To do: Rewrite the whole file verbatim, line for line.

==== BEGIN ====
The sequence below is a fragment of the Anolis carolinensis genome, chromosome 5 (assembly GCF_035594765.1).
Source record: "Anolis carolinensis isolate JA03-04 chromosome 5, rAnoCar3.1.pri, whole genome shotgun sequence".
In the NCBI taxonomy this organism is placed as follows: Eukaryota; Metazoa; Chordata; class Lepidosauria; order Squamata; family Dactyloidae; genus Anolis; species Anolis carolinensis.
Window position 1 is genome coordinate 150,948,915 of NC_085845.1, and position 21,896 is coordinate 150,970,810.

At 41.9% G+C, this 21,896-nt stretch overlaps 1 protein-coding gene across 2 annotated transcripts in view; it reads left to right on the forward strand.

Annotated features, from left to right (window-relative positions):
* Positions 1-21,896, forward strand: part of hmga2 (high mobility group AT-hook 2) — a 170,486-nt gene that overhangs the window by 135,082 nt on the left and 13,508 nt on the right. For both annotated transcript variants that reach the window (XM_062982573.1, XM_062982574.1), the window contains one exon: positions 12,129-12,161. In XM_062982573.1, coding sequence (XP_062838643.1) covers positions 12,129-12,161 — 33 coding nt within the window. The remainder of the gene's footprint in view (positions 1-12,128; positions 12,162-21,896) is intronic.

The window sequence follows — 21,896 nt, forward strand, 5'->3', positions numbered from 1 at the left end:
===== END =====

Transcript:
The sequence below is a fragment of the Anolis carolinensis genome, chromosome 5 (assembly GCF_035594765.1).
Source record: "Anolis carolinensis isolate JA03-04 chromosome 5, rAnoCar3.1.pri, whole genome shotgun sequence".
In the NCBI taxonomy this organism is placed as follows: Eukaryota; Metazoa; Chordata; class Lepidosauria; order Squamata; family Dactyloidae; genus Anolis; species Anolis carolinensis.
Window position 1 is genome coordinate 150,948,915 of NC_085845.1, and position 21,896 is coordinate 150,970,810.

At 41.9% G+C, this 21,896-nt stretch overlaps 1 protein-coding gene across 2 annotated transcripts in view; it reads left to right on the forward strand.

Annotated features, from left to right (window-relative positions):
* Positions 1-21,896, forward strand: part of hmga2 (high mobility group AT-hook 2) — a 170,486-nt gene that overhangs the window by 135,082 nt on the left and 13,508 nt on the right. For both annotated transcript variants that reach the window (XM_062982573.1, XM_062982574.1), the window contains one exon: positions 12,129-12,161. In XM_062982573.1, coding sequence (XP_062838643.1) covers positions 12,129-12,161 — 33 coding nt within the window. The remainder of the gene's footprint in view (positions 1-12,128; positions 12,162-21,896) is intronic.

The window sequence follows — 21,896 nt, forward strand, 5'->3', positions numbered from 1 at the left end: